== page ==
by Jane Sevier
On March 31, 1981, Agent Parr was head of the detail protecting President Ronald Reagan at a speech at the Washington Hilton. When would-be assassin John Hinkley Jr. opened fire, Parr shoved Reagan into the waiting car and ordered him taken to George Washington University Hospital, actions credited with saving the seriously wounded president’s life.
Parr graduated from Peabody with a bachelor’s degree in English and philosophy in 1962. He had previously worked with Florida Power and Light and served in the U.S. Air Force during the Korean War. In 1987, he earned a master’s degree in pastoral counseling from Loyola University in Maryland.
After studying at Peabody, Parr joined the United States Secret Service. From 1962 to 1968, he conducted foreign and domestic protective surveys and worked with security, intelligence and law enforcement professionals in all 50 states and in 37 countries. From 1969 to 1978, he worked for the Foreign Dignitary Division on details for Vice Presidents Hubert Humphrey, Spiro Agnew and Gerald Ford and directed security for 56 foreign heads of state.
From 1978 to 1979, he directed security for Vice President Walter Mondale. In 1979, Parr moved to the Presidential Protective Division, where he was special agent in charge and head of the White House detail, directing security for Presidents Carter and Reagan. In 1982, Jerry Parr became assistant director of protective research, a post he held until he retired from the Secret Service in 1985.
“Secret Service agent may not be what we think of as the typical occupation for a Peabody graduate, but Jerry Parr reached the top of his profession and is a national hero,” said Camilla P. Benbow, Patricia and Rodes Hart Dean of Education and Human Development. “[lquote]We honor him for the personal sacrifices he made for his country as an agent and for his service to others later in life as a counselor and pastor.”[/lquote]
Parr received U.S. Congress commendations for his actions during the attempt on President Reagan’s life. The Secret Service presented him with the Director’s Award of Valor and later with the Presidential Rank Award for Meritorious Executive. The U.S. Treasury Department, of which the Secret Service is a part, honored him with the Exceptional Service Award. He was also named to the Honor League of the New York City Police Department, received a commendation from the Maryland State Senate, and was named one of four “Top Cops” by Parade Magazine.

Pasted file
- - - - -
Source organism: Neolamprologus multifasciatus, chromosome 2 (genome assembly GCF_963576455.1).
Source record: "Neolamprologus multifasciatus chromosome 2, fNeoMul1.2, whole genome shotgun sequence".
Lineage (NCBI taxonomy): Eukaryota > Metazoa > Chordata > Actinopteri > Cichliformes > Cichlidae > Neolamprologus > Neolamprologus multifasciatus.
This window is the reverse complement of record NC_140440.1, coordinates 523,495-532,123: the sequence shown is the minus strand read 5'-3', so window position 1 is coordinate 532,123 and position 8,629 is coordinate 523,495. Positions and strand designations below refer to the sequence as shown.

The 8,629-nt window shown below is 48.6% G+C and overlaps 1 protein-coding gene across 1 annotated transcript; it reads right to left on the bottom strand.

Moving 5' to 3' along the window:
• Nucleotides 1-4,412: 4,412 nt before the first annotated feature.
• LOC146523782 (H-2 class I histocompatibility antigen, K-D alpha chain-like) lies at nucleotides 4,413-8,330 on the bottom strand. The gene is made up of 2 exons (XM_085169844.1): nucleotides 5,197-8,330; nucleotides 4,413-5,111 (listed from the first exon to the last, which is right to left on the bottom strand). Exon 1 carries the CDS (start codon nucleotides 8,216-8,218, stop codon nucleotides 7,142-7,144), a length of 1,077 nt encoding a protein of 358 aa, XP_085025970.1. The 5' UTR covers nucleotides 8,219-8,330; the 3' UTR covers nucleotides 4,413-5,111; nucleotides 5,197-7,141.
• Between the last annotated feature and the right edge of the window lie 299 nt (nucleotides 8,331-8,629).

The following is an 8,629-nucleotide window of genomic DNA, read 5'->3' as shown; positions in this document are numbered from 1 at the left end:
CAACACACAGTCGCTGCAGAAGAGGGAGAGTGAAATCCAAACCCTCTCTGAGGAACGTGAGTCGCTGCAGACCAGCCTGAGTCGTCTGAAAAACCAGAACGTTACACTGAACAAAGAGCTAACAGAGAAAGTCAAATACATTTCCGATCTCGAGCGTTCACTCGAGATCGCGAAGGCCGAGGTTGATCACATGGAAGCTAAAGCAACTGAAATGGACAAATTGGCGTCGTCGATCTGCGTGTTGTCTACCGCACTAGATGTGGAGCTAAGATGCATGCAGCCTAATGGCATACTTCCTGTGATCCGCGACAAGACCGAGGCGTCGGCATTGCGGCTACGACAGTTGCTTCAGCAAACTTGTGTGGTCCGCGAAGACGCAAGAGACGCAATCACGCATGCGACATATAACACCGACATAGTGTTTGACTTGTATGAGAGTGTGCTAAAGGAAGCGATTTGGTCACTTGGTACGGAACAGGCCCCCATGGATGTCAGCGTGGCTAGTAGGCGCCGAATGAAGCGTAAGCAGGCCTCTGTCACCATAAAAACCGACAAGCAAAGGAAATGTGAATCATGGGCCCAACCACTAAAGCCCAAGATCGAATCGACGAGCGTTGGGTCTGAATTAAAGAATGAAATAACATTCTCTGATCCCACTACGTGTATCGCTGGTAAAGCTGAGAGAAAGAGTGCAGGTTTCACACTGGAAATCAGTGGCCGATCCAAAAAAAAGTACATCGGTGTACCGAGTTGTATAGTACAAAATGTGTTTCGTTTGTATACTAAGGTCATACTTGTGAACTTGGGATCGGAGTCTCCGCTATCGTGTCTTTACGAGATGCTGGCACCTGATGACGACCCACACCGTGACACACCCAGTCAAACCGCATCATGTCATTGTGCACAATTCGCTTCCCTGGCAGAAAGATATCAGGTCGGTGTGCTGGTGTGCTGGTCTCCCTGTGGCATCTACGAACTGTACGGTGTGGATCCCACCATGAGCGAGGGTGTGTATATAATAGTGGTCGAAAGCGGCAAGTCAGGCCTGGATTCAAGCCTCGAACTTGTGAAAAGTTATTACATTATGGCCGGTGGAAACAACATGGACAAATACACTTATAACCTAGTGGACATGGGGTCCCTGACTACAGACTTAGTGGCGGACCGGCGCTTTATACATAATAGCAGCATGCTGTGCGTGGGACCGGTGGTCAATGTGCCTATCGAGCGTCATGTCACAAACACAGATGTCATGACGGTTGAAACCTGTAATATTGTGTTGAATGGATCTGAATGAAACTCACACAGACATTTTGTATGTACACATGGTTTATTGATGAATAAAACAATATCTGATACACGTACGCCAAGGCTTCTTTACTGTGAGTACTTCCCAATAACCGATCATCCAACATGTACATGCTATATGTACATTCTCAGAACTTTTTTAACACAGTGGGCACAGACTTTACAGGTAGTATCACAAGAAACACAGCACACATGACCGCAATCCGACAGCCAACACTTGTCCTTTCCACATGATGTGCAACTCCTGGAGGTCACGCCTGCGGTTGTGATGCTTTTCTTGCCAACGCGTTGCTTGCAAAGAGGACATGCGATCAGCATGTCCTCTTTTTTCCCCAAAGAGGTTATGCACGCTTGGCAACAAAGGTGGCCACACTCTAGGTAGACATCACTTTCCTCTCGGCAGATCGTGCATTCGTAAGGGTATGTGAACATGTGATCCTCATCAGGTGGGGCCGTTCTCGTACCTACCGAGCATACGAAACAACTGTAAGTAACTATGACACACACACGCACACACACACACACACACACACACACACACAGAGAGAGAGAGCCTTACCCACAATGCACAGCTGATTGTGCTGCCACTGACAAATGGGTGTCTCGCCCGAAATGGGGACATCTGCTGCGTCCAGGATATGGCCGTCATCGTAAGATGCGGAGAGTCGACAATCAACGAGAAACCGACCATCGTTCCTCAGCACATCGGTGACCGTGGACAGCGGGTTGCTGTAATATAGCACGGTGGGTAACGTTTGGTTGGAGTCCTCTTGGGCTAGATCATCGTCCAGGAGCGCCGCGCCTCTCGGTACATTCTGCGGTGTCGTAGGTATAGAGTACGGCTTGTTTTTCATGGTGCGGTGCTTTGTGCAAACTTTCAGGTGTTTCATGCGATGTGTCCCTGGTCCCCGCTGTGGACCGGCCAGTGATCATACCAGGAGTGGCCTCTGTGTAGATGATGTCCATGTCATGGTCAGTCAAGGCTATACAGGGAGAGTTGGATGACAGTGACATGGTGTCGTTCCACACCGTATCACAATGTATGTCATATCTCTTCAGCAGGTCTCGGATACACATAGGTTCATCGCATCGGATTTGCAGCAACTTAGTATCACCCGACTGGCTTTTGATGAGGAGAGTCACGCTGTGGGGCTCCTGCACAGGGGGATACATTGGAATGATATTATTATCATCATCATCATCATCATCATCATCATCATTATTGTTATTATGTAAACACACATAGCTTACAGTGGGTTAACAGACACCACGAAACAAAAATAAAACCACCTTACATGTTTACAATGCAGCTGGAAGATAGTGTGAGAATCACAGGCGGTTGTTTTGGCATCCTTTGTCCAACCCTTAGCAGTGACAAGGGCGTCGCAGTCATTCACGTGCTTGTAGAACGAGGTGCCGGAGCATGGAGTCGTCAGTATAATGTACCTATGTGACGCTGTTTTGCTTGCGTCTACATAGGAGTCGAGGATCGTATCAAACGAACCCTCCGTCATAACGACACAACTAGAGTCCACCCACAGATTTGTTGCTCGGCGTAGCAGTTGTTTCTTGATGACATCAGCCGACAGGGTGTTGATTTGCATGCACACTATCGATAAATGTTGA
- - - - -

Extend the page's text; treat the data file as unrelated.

“At Peabody, I learned to think critically in order to make good decisions,” Parr said. “During my teaching practicum I learned to break a topic down into its parts so students could understand. I learned to respond to unexpected situations with creativity, flexibility and grace. I didn’t realize how valuable these skills would be until I needed them—leading, training and mentoring younger agents; negotiating with White House staff; relating to the national press corps; overseeing presidential security on foreign trips; and defending a multimillion-dollar budget before the Congress.”
Parr acted as an adviser for the feature films In the Line of Fire and Contact and for the documentaries In the Line of Fire: Behind the Scenes with the Secret Service and Inside the US Secret Service. With his wife Carolyn, he is the author of In the Secret Service: The True Story of the Man Who Saved President Reagan’s Life (Tyndale House Publishers, 2013).
After completing his master’s degree, Parr spent 10 years as a counselor for Affiliated Community Counselors in Rockville, Maryland. In 1989, he was ordained as a minister by the Church of the Saviour, where he was co-pastor for 12 years. His volunteer service has included work with AIDS patients in Washington, D.C., and with victims of the war in El Salvador.
Jerry and Carolyn Parr have been married for 55 years and live in Washington, D.C. They have three daughters and four granddaughters.